It can be hard for young professionals starting out today. Getting your finances in order — while paying bills, repaying student debt, and finding enough left over to save some too — can be difficult when you’re trying to do it all on an entry-level salary.
The trick is to have a plan and arm yourself with knowledge about the best ways to utilize your salary, even if it’s smaller than you’d like it to be.
Take Advantage of 401(k)s
Millennials who are also young professionals may feel like they don’t have much to work with when it comes to their entry-level salary — but keep in mind your employer compensates you in more ways than just money.
Through your company, you likely have access to a lot of great benefits. Take advantage!
Start with your 401(k) (or other company-sponsored retirement plan that your employer may offer). This is a tax-advantaged account, which means your contributions aren’t taxed. By saving money for retirement here, you’ll reduce your present tax bill.
If you feel like saving something like ten to fifteen percent of your income is too much for you to handle on an entry-level salary, start small. Try three to five percent.
At the very least, you do need to make sure you’re meeting the company match — or the percentage of your contributions that your employer will also contribute to your account. This is one incredibly easy way to essentially give yourself a three percent (or more!) raise, and one that goes straight into your nest egg.
Be sure you’re signed up for other company benefits you qualify for, as well. This may include health insurance plans, health savings accounts, stock options, discounted life or disability insurance, and more.
Open Your Own IRA
Your 20s and 30s are your prime savings years. If making use of more tax-advantaged accounts helps you to save even more, go for it. Compound interest works best for you when you give it time to do so!
After you’ve earned the employer match with a retirement plan through work, consider opening an Individual Retirement Account, or IRA. IRAs are accounts that you contribute to on your own, separately from any work-related account.
Traditional IRAs are tax-deferred, like 401(k)s. This means money that goes in this year will not be taxed when you file next April.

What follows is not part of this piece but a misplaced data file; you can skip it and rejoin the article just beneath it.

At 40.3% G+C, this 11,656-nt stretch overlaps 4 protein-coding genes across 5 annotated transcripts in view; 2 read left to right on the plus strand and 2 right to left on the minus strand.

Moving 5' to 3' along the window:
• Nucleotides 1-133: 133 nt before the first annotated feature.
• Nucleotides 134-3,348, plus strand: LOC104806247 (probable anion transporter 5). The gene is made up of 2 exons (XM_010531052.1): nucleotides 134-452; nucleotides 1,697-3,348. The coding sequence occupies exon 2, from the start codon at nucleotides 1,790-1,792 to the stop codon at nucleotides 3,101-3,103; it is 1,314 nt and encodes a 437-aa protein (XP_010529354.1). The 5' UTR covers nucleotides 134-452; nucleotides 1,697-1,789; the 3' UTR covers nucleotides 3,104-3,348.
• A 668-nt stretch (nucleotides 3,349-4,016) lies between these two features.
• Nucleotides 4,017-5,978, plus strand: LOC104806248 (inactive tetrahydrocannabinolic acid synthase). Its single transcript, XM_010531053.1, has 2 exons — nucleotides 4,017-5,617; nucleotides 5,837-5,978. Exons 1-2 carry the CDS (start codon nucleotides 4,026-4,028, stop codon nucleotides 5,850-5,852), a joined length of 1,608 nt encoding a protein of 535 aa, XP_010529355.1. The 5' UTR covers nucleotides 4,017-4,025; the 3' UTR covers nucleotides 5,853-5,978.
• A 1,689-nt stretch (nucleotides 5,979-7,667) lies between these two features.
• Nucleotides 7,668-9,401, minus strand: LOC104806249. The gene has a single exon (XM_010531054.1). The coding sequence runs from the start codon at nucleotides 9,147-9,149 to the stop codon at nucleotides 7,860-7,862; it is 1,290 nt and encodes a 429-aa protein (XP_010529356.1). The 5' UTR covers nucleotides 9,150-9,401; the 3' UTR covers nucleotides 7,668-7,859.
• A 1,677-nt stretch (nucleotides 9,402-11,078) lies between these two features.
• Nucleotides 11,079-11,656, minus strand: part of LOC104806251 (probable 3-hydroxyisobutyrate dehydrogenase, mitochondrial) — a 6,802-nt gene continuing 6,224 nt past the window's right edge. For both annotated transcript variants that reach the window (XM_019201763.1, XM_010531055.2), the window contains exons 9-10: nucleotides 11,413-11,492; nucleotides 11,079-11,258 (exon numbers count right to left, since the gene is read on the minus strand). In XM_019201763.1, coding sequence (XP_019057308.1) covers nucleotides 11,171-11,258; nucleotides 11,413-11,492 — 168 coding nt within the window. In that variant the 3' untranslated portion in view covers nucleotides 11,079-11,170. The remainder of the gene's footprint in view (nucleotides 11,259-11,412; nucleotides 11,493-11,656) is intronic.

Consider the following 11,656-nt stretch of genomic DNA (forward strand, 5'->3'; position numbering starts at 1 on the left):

You can also open a Roth IRA if you feel like you can save enough without having the tax break when you file. You’ll be taxed on all your contributions up front, but you’ll be able to withdraw your money from your Roth account tax-free in the future.
Grab the Savers Credit
If you’re working with a small income but diligently saving what you can for retirement, the IRS has a way of rewarding your efforts. It’s called the Savers Credit, and it’s a tax break designed to help those with lower incomes.
Tax situations can be complicated. Don’t hesitate to search out a certified financial planner who can help you plan ahead and determine the best allocations for your money and savings — fee-only financial advisors can work with you to make the most of that entry-level salary and never try to sell you something you don’t need.
Prioritize Your Spending
One of the fastest, easiest ways to make the most of the entry-level salary of a young professional is to use it wisely. This means that you prioritize your spending so that your money is used only on things you really value.
You work hard for your money. Your spending should reflect that you respect yourself and the fruits of your labors.
To prioritize your spending, determine what you consider essential to your budget. From there, take a hard look at where the rest of your money is going. Is eating out four times a week really worth what it’s costing you? If you find a spending habit that doesn’t align with your values, eliminate it.
Your money should be spent on things that make you happy. Don’t worry about what other people determine is important to them. We each have our own priorities and values that should help to inform us as to where our money should go.
Make a Plan to Make More Money
If you’re struggling to live within your means and save money on an entry-level salary, don’t sit back and keep your fingers crossed for a raise. Be proactive instead.
Ask for more responsibility at work and prove that you’re a hard worker that wants to advance as you add value to the company. Then, when the time comes, negotiate for a higher pay that reflects all that you do for your employer.
Or start up your own side hustle. “Side hustle” is just a fancy word for part-time gig that you do in your spare time to make a little extra cash.
There are lots of ways for people with a variety of skillsets and bases of knowledge to make some extra money — or to advance from entry-level to experienced professional in their current job. Take the initiative and always be willing to make your own opportunities to make it happen.